Electric cooperatives’ sales up 4% in 2018

By Myrna M. Velasco – January 22, 2019, 10:00 PM
from Manila Bulletin

The sales of the country’s electric cooperatives (ECs) had been higher by approximately 4.0 percent last year, according to the National Electrification Administration (NEA), the government-run agency supervising the rural power utilities.

In the electrification agency’s report, it noted that the ECs’ sales volumes had climbed to 5,136 gigawatt-hours within April to June last year.

The jump in EC sales, according to NEA, had shored up the operating revenues of the power utilities within that financial review period by 14 percent to P52.616 billion vis-à-vis the first quarter 2018 outcome of P46.126 billion.

“This brings the total operating revenues of the electric cooperatives from January to June 2018 to P98.742 billion,” the electrification agency stressed.

Volume sales-wise, that was basically an uptrend from 4, 924 GWh on the first quarter sales of the same year, NEA has indicated.

Of the sales expansion, the bulk was still logged in Luzon grid – summing up to 2,610 GWh within that three-month stretch in 2018; then Mindanao with 1,393 GWh; while Visayas logged 1,133 GWh.

As emphasized by Engineer Roderick Padua, manager of NEA’s Information Technology and Communications Services Department, the increase in sales had been traced to the acceleration in the electricity consumption of the residential end-users.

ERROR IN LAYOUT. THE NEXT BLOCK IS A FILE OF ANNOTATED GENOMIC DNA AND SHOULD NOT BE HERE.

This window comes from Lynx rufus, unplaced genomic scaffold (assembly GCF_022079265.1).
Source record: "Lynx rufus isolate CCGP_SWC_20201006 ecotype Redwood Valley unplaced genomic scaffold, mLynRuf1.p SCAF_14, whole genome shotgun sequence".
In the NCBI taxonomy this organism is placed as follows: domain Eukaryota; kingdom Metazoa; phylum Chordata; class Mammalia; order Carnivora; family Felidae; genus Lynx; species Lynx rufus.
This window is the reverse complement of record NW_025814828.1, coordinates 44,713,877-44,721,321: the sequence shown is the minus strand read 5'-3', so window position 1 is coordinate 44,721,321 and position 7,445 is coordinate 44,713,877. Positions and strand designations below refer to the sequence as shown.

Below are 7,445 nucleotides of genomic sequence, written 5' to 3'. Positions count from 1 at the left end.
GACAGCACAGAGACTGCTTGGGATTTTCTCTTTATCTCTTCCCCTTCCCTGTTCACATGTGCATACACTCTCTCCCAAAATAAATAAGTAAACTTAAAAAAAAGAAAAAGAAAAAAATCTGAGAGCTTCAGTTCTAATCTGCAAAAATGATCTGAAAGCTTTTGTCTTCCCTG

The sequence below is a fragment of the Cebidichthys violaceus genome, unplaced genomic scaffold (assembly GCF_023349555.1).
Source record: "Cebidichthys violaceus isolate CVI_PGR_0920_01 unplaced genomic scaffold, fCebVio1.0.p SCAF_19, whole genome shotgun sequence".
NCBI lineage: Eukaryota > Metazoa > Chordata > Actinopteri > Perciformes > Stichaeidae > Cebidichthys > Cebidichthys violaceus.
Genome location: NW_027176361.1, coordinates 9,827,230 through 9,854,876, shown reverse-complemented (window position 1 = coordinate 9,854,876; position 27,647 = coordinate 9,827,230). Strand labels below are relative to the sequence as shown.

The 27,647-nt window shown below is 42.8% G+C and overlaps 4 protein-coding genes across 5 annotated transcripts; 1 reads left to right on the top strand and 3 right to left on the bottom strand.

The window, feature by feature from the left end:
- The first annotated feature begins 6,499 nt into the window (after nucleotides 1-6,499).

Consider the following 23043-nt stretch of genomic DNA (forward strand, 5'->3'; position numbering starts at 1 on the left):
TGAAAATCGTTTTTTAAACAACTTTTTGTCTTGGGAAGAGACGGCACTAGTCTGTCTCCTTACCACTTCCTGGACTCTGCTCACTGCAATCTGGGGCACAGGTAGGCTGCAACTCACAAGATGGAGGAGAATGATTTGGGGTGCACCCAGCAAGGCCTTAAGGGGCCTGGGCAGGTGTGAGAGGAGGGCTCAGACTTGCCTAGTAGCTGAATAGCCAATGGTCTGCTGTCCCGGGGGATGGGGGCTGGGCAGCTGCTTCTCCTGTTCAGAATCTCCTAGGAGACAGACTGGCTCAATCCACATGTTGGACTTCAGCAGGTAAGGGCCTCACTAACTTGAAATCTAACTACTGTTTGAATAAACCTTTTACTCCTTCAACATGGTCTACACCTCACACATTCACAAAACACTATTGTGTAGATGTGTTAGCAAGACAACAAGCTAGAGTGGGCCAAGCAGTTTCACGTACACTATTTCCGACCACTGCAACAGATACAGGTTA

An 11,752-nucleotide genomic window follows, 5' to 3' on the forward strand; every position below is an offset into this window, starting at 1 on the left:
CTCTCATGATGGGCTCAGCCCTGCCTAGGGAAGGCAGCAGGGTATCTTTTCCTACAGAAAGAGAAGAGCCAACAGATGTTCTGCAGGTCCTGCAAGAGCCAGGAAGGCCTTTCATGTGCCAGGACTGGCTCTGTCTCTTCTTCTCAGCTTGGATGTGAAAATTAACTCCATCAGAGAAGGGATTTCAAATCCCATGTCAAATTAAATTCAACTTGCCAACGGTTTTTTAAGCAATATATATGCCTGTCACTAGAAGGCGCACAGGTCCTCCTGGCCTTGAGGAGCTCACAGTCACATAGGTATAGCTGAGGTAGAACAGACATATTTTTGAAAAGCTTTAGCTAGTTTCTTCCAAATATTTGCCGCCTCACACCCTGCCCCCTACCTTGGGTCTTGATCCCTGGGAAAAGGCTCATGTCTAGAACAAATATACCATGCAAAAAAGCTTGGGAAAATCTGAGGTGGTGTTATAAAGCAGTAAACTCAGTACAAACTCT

Of the total figure, residential subscribers accounted for the 52 percent or 2,670 GWh; and correspondingly followed by the commercial segment with 22 percent share in consumption or 1,130 GWh.

NEA further pointed out that industrial customers cornered the remaining 19-percen in the pie which had been at equivalent 976 GWh; while public buildings logged 5.0 percent share or 257 GWh. The marginal 2.0 percent or 103 GWh accounted for the consumption of other end-users.

The government-run electrification agency further noted that “51% of revenues was derived from residential consumers, 20 percent from commercial; 15 percent from industrial; 5.0 percent from public buildings and 9.0 percent from other consumers.”

The technical and financial operations of the ECs are carefully being watched and monitored as they are now flourishing off-takers of power capacity – as the restructured electricity market advances on its state of deregulation.

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